4) One can apply for an exception, where you try to get into a public school in your district but not zone. So, afraid of your kid being bussed off to who knows where in September if you don't get into your school, you can try for the one four blocks away that's just as good. This requires a great deal of creativity as you must come up with a reason to justify such an exception. It was a more common practice years ago, but this route is now typically reserved for adrenaline junkies who think they can beat the 1,000,000 to one odds of success and who don't mind the stress of wasting their time in this fashion.

4) There's always private school. Cough up $35,000 or more a year not including books, after school programs and camp, and you can swap all this stress for the different stress of impressing the right people to get your kid in. Then again, at least all those schools have the same dates and all go by one test.

Now, how many think that at the end of this 9 months you can relax? One nightmare of a year and you're done for years, right?

Well that depends. Some schools go through 5th grade and there are far fewer middle schools you might like, not to mention private school has very few spots at that age group. So 5th grade is often the year that sends parents running for the 'burbs. But some of these schools go through 7th grade. One goes through 8th. Another all the way through 12th. But as they say, you never know. You may get lucky! You may win the crap shoot!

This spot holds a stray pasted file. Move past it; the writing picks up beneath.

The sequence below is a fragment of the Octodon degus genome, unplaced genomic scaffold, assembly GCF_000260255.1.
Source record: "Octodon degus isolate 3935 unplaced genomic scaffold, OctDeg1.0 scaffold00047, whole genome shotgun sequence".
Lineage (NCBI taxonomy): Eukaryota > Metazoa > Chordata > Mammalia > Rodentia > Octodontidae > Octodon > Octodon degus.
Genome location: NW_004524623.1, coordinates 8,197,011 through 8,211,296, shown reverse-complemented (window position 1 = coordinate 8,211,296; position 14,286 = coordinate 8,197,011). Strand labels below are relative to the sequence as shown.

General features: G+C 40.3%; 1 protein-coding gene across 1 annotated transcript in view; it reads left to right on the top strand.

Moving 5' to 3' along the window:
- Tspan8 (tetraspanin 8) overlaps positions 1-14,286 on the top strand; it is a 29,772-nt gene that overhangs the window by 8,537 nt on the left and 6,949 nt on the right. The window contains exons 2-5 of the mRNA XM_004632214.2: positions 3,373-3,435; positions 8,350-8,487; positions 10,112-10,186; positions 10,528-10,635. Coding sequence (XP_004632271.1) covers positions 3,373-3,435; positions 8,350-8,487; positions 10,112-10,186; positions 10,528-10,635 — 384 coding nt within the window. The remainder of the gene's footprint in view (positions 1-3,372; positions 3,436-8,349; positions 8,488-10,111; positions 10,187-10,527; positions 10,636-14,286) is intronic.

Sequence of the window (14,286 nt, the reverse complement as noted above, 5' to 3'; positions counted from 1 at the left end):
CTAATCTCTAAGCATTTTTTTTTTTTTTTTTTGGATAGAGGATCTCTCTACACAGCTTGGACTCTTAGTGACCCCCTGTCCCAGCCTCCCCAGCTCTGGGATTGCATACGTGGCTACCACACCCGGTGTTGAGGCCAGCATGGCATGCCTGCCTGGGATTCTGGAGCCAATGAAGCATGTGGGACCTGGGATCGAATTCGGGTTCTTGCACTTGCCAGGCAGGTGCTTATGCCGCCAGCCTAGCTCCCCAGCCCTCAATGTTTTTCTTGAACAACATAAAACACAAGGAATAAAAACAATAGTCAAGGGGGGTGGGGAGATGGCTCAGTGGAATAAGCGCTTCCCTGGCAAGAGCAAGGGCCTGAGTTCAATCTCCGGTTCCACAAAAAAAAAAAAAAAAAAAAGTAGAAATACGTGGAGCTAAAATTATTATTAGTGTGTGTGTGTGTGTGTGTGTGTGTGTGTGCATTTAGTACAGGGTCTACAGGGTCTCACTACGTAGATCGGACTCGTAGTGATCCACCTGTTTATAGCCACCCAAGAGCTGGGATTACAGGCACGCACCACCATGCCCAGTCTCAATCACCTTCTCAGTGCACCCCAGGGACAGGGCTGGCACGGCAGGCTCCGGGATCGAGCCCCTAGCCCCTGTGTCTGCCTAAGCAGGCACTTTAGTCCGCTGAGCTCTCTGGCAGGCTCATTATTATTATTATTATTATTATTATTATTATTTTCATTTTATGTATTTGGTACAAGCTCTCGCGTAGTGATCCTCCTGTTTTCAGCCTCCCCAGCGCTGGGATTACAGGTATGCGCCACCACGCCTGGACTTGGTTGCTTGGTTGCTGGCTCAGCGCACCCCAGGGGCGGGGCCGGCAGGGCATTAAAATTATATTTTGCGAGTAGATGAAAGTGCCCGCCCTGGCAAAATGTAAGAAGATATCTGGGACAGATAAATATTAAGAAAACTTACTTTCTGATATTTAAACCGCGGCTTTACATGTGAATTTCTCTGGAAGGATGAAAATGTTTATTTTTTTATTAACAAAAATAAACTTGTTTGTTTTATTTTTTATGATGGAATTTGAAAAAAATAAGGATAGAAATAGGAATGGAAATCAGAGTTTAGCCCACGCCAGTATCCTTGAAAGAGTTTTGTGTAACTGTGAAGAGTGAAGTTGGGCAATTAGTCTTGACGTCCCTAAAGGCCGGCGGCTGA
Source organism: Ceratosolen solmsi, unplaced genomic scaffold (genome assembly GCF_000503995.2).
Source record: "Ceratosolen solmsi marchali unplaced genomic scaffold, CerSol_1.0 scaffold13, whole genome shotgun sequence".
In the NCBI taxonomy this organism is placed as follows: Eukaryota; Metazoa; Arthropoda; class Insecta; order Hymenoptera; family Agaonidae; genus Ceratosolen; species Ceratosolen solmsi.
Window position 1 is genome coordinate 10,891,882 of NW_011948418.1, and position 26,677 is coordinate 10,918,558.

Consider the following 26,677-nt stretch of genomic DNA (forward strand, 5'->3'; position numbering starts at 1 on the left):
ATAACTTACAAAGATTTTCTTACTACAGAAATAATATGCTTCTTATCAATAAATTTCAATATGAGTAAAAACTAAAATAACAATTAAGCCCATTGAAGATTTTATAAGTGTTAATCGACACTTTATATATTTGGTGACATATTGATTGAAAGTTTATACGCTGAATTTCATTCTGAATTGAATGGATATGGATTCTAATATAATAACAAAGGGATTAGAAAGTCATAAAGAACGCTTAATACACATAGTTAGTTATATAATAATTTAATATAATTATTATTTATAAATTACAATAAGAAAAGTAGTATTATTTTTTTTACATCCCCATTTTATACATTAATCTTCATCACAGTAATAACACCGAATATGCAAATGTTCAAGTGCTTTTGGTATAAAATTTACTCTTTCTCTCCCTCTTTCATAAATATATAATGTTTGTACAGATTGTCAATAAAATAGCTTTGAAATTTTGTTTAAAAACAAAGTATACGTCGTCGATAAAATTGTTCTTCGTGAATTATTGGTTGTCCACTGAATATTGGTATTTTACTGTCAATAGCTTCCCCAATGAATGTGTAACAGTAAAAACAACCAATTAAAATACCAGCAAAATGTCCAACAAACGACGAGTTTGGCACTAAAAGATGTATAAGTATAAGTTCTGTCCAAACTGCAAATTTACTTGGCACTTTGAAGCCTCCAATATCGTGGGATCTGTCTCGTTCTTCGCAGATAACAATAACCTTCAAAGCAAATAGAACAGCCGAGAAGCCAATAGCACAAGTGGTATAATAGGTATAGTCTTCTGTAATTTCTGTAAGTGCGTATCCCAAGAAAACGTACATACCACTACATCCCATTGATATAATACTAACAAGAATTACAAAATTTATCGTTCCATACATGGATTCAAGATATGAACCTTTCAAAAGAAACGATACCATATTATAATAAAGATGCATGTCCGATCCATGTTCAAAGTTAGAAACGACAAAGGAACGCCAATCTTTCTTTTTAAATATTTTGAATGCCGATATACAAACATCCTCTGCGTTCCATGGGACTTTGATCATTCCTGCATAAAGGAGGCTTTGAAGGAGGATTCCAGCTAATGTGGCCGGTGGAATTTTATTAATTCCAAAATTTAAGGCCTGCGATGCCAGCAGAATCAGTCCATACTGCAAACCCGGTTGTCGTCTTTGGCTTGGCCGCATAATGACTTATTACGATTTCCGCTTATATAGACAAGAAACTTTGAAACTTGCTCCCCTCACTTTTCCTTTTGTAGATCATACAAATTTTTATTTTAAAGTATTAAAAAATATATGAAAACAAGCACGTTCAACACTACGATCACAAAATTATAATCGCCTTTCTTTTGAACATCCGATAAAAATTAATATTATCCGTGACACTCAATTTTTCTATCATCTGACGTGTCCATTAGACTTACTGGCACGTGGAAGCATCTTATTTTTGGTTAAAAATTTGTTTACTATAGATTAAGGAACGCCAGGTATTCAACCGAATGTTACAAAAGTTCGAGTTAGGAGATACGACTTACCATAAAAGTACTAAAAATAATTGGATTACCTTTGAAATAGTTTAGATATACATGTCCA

And there you have it. The insanely stressful and competitive process for getting your Manhattan 4-year old into PUBLIC school.

As so, Poker Chick is sending out a request to all brilliant math minds out there. If your odds of getting shut out of your school are 30%, and your odds of getting into special school x are 10%, and your odds of getting into special school y are 2%, and your odds of getting into one other amazing school are greater than accidentally finding a frog in your breakfast cereal, what are the odds of getting a desirable kindergarten spot altogether?

This, peeps, is the million dollar question. Welcome to New York.
*Percentage cutoff points are unclear and seems to vary each year. And possibly by school. Of course it does.

3 comments:

wheelsonthebus said...

8:30 on wednesday morning, J will line up to register Z at the school we paid over a million dollars to be zoned for because it is the best school in LAUSD. but at least it's not as crazy as new york!

withoutarulebook said...

I actually phoned the parent advocate for the district (not specific school) we're thinking of moving into.. and she said that for elementary school there's no worries... just pre-k and kindergarten.

She said that her office has been going crazy - that parents are panicking. But she assured me - for everything after kindergarten it's fine.

If I may be so bold...

I'm not into the whole "Manhattan School Thing" -- and so maybe I'm totally speaking out of my butt.... but -- if you're in a good area can't you just send her to which ever kindergarten she gets into... avoid the stress -- and then just move her to her zoned school for 1st grade?

Ahhhh- that's why I like Forest Hills - close to the city & all the public schools are good... I've thus far totally avoided all that stress.

Good luck!

Gray Matter said...

Two words...sub-urbs. I'll be waiting for you!! And did I mention it's only a 35 minute commute to your office?